Four faculty-led teams pursuing the commercialization of research projects are ready for the next steps in this journey after completing the University of Maine’s MIRTA 2022 accelerator program. The teams showcased their projects at a Demo Day event earlier this month, marking the conclusion of this year’s program.
MIRTA 2022 teams, the fifth cohort to complete the program, are exploring innovations in accessibility education, aquaculture, computer-assisted breast cancer detection and marine science. (Please see below for detailed team descriptions and links to their Demo Day presentations.)
“The latest MIRTA projects show how research innovations from Maine’s public universities can have a significant impact on a range of crucial business sectors in Maine, from aquaculture and marine research to biomedicine, education and forest products,” said Veena Dinesh, director of business incubation at the University of Maine. . “I am always impressed with the entrepreneurial spirit that our researchers bring to this program and their commitment to investigating and realizing the commercial potential of their work. »
MIRTA was designed to help researchers at the University of Maine system advance laboratory discoveries toward public and commercial use, and the program has expanded to support innovations from other Maine research institutes. The accelerator is administered by the Office of Innovation and Economic Development (OIED) at the Foster Center for Innovation, with support from the Maine Technology Institute and the University of Maine System Research Reinvestment Fund. During the program, guided by program staff and external advisors, teams engage in customer discovery, market analysis, prototyping, partnership development and technology assessment to define strategies for bringing their research to market.
Additionally, each team has an advisory board of industry and technology experts who provide feedback and advice. Teams are eligible for up to $25,000 each to help develop go-to-market implementation plans. Commercialization plans vary depending on the type of invention a team brings to MIRTA, and the end result may be starting a new business or licensing an existing one.
MIRTA is part of several commercialization programs offered by the Office of Innovation and Economic Development. Researchers are encouraged to participate in the Marketing Training Series, a series of webinars offering topical insights on topics ranging from idea validation to intellectual property. UMaine I-Corps website program is the next step, helping research teams explore commercialization potential through grants available through the National Science Foundation. The MIRTA Accelerator helps I-Corps participants deepen their knowledge and bring their ideas even closer to realization.
Among the 21 teams from the five MIRTA cohorts to date, seven new startups have been formed, eight patents have been filed or granted, and the teams have collectively raised more than $2.5 million in external funding and prototype sales for support ongoing marketing. Companies that were formed after participation in MIRTA include Neurightwinner of the $25,000 David Shaw Prize at the statewide Top Gun Accelerator Program in 2019, and UNAR Laboratoriesselected to join the first cohort of the Roux Institute Startup Residency Program in 2021.
The next MIRTA cohort is expected to begin in early 2023. For more information about the program, contact Veena Dinesh at [email protected].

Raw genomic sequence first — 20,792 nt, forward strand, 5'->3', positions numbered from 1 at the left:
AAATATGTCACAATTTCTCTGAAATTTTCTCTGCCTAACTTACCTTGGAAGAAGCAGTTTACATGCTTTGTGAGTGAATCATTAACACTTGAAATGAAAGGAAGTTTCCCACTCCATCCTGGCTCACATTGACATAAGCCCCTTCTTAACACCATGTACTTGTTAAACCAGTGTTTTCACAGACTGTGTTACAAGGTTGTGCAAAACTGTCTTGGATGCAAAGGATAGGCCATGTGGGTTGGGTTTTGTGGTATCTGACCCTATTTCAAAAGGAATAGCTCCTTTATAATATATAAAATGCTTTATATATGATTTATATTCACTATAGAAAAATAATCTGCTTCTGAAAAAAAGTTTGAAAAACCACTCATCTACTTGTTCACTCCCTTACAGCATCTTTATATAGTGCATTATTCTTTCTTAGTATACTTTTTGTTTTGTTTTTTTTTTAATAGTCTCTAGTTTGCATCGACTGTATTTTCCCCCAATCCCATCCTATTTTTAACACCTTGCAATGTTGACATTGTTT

The MIRTA 5.0 cohort
Future fish labels
Watch the Future Fish Tags pitch
Future Fish Tags continues to market an improved dart for aquatic research. This biocompatible implant made from printed titanium foam metal improves tissue integration and animal welfare, and maximizes the retention of conventional and electronic tags used on aquatic animals.
Team: Walt GoletAssistant Professor of Marine Science, University of Maine and Gulf of Maine Research Institute; Sammi Nadeau, pelagic fisheries laboratory technician; with an external partner Brian McLaughlinFounder and CEO, Amplify Additive
Watch the Oyster Pod pitch
The Oyster Pod is a 3D printed aquaculture tank insert, made from forest products raw materials and bioplastic, designed to maximize oyster growth and improve efficiency for small Maine shellfish growers.
Team: Doug Gardnerprofessor of sustainable materials and technologies; Matthew NixonPh.D. Candidate, Aquaculture and Aquatic Resources, and Owner of Muddy River Farm Aquaponics
Watch WAVED Medical’s pitch
WAVED is a patented risk assessment technology that uses a patient’s mammographic history and clinical data to identify physical markers believed to be linked to the onset and growth of malignant tumors, leading to early detection of cancer breast.
Team: Andre KhalilProfessor of Biomedical Engineering, University of Maine; Kendra Batchelder, interdisciplinary doctorate. candidate in computational biomedicine
Watch the Wheelchair Odyssey pitch
Wheelchair Odyssey pursues the development and commercialization of immersive software to simulate wheelchair navigation in inaccessible, real-world environments. Designed for college students so they can learn about everyday obstacles wheelchair users face and learn about access requirements related to the Americans with Disabilities Act, the software aims to deepen the understanding of wheelchair use to increase accessibility and inclusion.
Team: Karen BarrettProfessor and Coordinator of the Rehabilitation Services Program, University of Maine at Farmington; J. Chad Duncan, Chair/Program Director, Orthotics and Prosthetics, Salus University; with an external partner Avery Olmsteadaccessibility specialist
Contact person: Ashley Forbes; 207.581.1429; [email protected]